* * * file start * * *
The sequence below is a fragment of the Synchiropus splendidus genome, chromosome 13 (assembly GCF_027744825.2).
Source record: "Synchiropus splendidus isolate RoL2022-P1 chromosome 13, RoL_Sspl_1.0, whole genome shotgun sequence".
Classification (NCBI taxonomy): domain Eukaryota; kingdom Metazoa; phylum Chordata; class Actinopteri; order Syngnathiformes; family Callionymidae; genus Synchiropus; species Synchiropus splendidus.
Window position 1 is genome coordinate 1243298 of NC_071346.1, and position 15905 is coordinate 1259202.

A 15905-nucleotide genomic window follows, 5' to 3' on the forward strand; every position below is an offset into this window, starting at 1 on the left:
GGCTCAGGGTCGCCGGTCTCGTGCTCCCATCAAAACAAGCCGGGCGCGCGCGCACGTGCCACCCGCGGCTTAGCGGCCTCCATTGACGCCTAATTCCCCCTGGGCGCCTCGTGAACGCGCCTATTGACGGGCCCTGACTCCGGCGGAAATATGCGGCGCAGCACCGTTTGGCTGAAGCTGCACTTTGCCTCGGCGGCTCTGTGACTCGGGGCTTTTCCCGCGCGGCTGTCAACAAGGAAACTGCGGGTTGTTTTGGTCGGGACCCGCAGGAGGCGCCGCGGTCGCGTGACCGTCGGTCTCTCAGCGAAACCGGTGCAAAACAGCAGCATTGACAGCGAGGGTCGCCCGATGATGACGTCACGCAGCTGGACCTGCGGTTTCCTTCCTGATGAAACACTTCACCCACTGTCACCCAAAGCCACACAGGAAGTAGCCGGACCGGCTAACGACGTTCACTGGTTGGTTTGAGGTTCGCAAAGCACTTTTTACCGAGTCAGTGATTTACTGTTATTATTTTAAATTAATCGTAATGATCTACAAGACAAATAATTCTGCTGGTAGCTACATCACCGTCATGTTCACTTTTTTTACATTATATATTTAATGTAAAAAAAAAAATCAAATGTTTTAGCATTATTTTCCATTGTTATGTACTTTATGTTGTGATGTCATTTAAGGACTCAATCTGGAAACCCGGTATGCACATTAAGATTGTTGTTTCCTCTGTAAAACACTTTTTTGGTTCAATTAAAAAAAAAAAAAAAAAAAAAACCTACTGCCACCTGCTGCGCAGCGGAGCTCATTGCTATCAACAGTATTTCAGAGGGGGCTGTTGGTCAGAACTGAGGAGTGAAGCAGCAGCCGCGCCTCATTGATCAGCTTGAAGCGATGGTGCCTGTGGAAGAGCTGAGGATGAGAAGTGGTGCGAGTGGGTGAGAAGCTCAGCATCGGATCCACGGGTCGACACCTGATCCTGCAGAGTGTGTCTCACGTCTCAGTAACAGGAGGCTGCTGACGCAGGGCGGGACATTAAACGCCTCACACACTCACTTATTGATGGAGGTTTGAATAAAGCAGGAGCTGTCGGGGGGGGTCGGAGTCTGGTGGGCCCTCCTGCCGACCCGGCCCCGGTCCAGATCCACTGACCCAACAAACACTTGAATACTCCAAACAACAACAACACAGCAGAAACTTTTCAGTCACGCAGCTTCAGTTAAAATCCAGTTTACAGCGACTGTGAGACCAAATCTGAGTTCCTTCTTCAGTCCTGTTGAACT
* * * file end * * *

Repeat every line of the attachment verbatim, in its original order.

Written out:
The sequence below is a fragment of the Synchiropus splendidus genome, chromosome 13 (assembly GCF_027744825.2).
Source record: "Synchiropus splendidus isolate RoL2022-P1 chromosome 13, RoL_Sspl_1.0, whole genome shotgun sequence".
Classification (NCBI taxonomy): domain Eukaryota; kingdom Metazoa; phylum Chordata; class Actinopteri; order Syngnathiformes; family Callionymidae; genus Synchiropus; species Synchiropus splendidus.
Window position 1 is genome coordinate 1243298 of NC_071346.1, and position 15905 is coordinate 1259202.

A 15905-nucleotide genomic window follows, 5' to 3' on the forward strand; every position below is an offset into this window, starting at 1 on the left:
GGCTCAGGGTCGCCGGTCTCGTGCTCCCATCAAAACAAGCCGGGCGCGCGCGCACGTGCCACCCGCGGCTTAGCGGCCTCCATTGACGCCTAATTCCCCCTGGGCGCCTCGTGAACGCGCCTATTGACGGGCCCTGACTCCGGCGGAAATATGCGGCGCAGCACCGTTTGGCTGAAGCTGCACTTTGCCTCGGCGGCTCTGTGACTCGGGGCTTTTCCCGCGCGGCTGTCAACAAGGAAACTGCGGGTTGTTTTGGTCGGGACCCGCAGGAGGCGCCGCGGTCGCGTGACCGTCGGTCTCTCAGCGAAACCGGTGCAAAACAGCAGCATTGACAGCGAGGGTCGCCCGATGATGACGTCACGCAGCTGGACCTGCGGTTTCCTTCCTGATGAAACACTTCACCCACTGTCACCCAAAGCCACACAGGAAGTAGCCGGACCGGCTAACGACGTTCACTGGTTGGTTTGAGGTTCGCAAAGCACTTTTTACCGAGTCAGTGATTTACTGTTATTATTTTAAATTAATCGTAATGATCTACAAGACAAATAATTCTGCTGGTAGCTACATCACCGTCATGTTCACTTTTTTTACATTATATATTTAATGTAAAAAAAAAAATCAAATGTTTTAGCATTATTTTCCATTGTTATGTACTTTATGTTGTGATGTCATTTAAGGACTCAATCTGGAAACCCGGTATGCACATTAAGATTGTTGTTTCCTCTGTAAAACACTTTTTTGGTTCAATTAAAAAAAAAAAAAAAAAAAAAACCTACTGCCACCTGCTGCGCAGCGGAGCTCATTGCTATCAACAGTATTTCAGAGGGGGCTGTTGGTCAGAACTGAGGAGTGAAGCAGCAGCCGCGCCTCATTGATCAGCTTGAAGCGATGGTGCCTGTGGAAGAGCTGAGGATGAGAAGTGGTGCGAGTGGGTGAGAAGCTCAGCATCGGATCCACGGGTCGACACCTGATCCTGCAGAGTGTGTCTCACGTCTCAGTAACAGGAGGCTGCTGACGCAGGGCGGGACATTAAACGCCTCACACACTCACTTATTGATGGAGGTTTGAATAAAGCAGGAGCTGTCGGGGGGGGTCGGAGTCTGGTGGGCCCTCCTGCCGACCCGGCCCCGGTCCAGATCCACTGACCCAACAAACACTTGAATACTCCAAACAACAACAACACAGCAGAAACTTTTCAGTCACGCAGCTTCAGTTAAAATCCAGTTTACAGCGACTGTGAGACCAAATCTGAGTTCCTTCTTCAGTCCTGTTGAACT